Even if you don’t know Pagliacci, you know Pagliacci.
The best beloved opus of Ruggero Leoncavallo -- Neapolitan prodigal son living at the turn of the century -- Pagliacci recounts an extramarital affair and a resultant uxoricide (murder of a wife) which recounts in maximature the stock narrative of the eponymous Pagliacci, also known as Pierrot.
The text of Pagliacci renders Canio ("dog," a canny entrepeneur and chauvinist) as the leader of a commedia troupe arriving in a provincial town to much ado. Canio pronounces unlike the dithering Pagliacco he will portray in the evening's performance, he intends to vehemently defend his sexual dominion of his wife, Nedda. The players depart to a tavern and Nedda is accosted by advances which she repels; she meets her lover, Silvio ("wood," as in sylvan) and her spurned suitor returns abruptly with Canio to expose the couple. Canio is enraged, threatening Nedda at knifepoint, yet she defies him, concealing the identity of her liason. Night falls and the show commences; Columbina's (Nedda) tryst with Arleccino is discovered by Pagliacco (Canio) and the parallels compound until Canio's composure is lost, culminating in the onstage murder of Nedda.
Pagliacci is an anachronism in ways not immediately obvious; within the narrative landscape of an America accelerating towards terminal capitalism, wherein the epic¹ with its wholesome dichotomous renderings of good and evil and massively implausible heroism is the balm compulsively applied to the stump from which naive millennial American nationalism was rended, a story about a man, a woman and the other man can seem unstimulating and tedious to a modern audience.
and opera in general, resultantly, are not premiere avenues for literary intepretation.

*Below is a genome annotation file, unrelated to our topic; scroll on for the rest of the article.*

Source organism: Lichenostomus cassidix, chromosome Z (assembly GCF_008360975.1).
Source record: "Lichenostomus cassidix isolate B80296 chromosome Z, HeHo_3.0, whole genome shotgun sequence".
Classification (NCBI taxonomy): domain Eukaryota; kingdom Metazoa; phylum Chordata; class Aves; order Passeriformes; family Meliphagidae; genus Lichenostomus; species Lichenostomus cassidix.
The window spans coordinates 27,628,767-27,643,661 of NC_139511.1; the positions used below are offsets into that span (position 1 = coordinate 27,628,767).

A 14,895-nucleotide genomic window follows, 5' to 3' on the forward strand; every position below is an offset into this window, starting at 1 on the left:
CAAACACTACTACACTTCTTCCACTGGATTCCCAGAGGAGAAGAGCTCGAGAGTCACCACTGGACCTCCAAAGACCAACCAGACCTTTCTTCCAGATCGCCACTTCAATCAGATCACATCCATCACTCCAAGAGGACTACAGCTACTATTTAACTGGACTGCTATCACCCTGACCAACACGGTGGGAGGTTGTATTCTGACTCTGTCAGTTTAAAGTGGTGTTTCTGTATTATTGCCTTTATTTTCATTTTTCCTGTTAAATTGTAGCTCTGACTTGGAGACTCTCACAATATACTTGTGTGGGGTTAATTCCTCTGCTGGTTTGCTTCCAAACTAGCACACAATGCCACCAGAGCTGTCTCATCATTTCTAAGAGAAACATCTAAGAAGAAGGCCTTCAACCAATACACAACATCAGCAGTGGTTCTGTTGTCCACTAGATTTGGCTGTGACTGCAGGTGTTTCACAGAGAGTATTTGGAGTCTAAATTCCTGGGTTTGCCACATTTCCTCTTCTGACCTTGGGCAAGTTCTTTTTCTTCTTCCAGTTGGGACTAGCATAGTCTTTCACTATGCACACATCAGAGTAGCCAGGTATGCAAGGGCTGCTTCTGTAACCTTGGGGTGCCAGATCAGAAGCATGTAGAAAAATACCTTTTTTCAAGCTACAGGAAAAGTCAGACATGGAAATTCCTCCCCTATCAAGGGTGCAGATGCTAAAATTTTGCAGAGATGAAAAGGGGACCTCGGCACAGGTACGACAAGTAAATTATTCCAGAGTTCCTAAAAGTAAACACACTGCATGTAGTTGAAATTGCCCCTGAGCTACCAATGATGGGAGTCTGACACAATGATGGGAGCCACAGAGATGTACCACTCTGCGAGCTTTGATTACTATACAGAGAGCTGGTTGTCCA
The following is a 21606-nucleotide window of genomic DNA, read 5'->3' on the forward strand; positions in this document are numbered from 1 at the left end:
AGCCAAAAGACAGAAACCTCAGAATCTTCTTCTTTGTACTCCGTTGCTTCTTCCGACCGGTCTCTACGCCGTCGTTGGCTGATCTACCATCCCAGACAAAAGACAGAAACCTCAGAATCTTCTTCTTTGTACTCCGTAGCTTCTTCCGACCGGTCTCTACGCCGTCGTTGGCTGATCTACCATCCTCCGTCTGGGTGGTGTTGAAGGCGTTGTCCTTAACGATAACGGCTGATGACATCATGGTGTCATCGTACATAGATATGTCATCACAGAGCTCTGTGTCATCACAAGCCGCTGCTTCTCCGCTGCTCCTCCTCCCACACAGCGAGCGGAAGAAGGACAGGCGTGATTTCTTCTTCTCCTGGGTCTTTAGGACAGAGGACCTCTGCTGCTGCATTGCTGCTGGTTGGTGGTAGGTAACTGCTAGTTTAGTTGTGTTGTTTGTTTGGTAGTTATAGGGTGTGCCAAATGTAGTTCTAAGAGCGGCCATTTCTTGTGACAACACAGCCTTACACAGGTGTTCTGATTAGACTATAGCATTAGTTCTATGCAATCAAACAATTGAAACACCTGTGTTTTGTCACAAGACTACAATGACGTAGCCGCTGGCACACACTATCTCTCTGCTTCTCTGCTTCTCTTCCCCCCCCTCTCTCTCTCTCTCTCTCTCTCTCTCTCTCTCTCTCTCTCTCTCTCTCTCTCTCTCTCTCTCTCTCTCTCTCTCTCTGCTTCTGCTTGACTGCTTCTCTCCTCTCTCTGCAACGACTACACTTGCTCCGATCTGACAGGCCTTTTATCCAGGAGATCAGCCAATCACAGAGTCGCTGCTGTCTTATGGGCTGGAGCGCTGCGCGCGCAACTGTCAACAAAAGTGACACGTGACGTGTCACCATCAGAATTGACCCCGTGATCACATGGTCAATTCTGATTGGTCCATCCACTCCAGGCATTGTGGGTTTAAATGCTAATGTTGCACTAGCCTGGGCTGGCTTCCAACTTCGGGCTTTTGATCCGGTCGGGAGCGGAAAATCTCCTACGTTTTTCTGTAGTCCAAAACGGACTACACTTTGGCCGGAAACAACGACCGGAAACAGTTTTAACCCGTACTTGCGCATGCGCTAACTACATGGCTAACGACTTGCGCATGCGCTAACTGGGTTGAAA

is about Pagliacci, known in French as Pierrot -- now an American English synonym for “clown” -- a stock character in the tradition of Italian travelling comedy which was “cinematographic” (“record of movement”) before the advent of film or astutely organized theater. Very much of the modern concept of a clown is derived from this tradition. Pagliacci’s name is an Italian transliteration of Peter, plus a diminutive -- “Petey” or “Pete --” he is, instrumentally, a sympathetic character, specifically, a pathetic character. Pagliacci is naive, hapless, buffoonish, idiotic in his ardor for his love interest Columbina (“dove”) and completely obtuse to the machinations of his opponents, including the playwrite.
Again, you know these characters, even if you don’t know them. Classically, Pagliacci’s rival for the affections of Columbina is Harlequin -- Harley Quinn.
Nedda, Canio’s wife and the player of Columbina for the troupe is the true subject of
-- the protagonist, whose action catalyzes the events of the narrative, and the victim whose pathos of unfulfilled potential, longing, horror and sorrow warrant the recounting of the opera at all. Modern sensibilities would not hesitate in describing Canio as abusive of her, evinced by his possessiveness -- forcefully displacing another troupe member for the honor of helping Nedda from the wagon -- and as described stating within her hearing he would murder her for having an extramarital affair.
Aria in opera are not traditionally named, but Nedda’s expository aria -- what might be called in Disney tradition her “I want” song -- has come to be known as Stridono lassu -- “they cry up there,” -- a sung contemplation of the flight of birds.
“Stridono lassu, liberamente lanciati a vol, a vol come frecce gli augel.”
Crying up there, flung, liberated, into flight, flying like arrows to the heights.
The text -- in this case, literal text -- is simply a narration by Nedda of what she is seeing. This is diegesis, or the events that occur unambiguously within the framework of the story.
“Stridono,” a cognate of the English “strident,” more typically may be translated to mean screaming or screeching, a connotatively discordant vocalization evocative of dense negative emotion.
It is generally asserted that good fiction contains nothing which fails to advance characterization or plot; Leoncavallo selected this subject intentionally to cause the viewer to compare Nedda to the birds. Though this sounds not strident or discordant whatsoever, Nedda is screaming, a captured bird.
This is the essence of
In this, Pagliacci is unusual -- the addition of text within text, a narrative within a narrative, has a hall of mirrors effect on the viewer -- disorienting, for . This is far from unheard of, but Pagliacci employs it for particularly excellent effect as
Leoncavallo was masterful in his predictions of the sociopathy concurrent with mass consumption of media.
¹An epic is a narrative concerning events of massive import, such as concerning the fates of large volumes of people, nations or the world.
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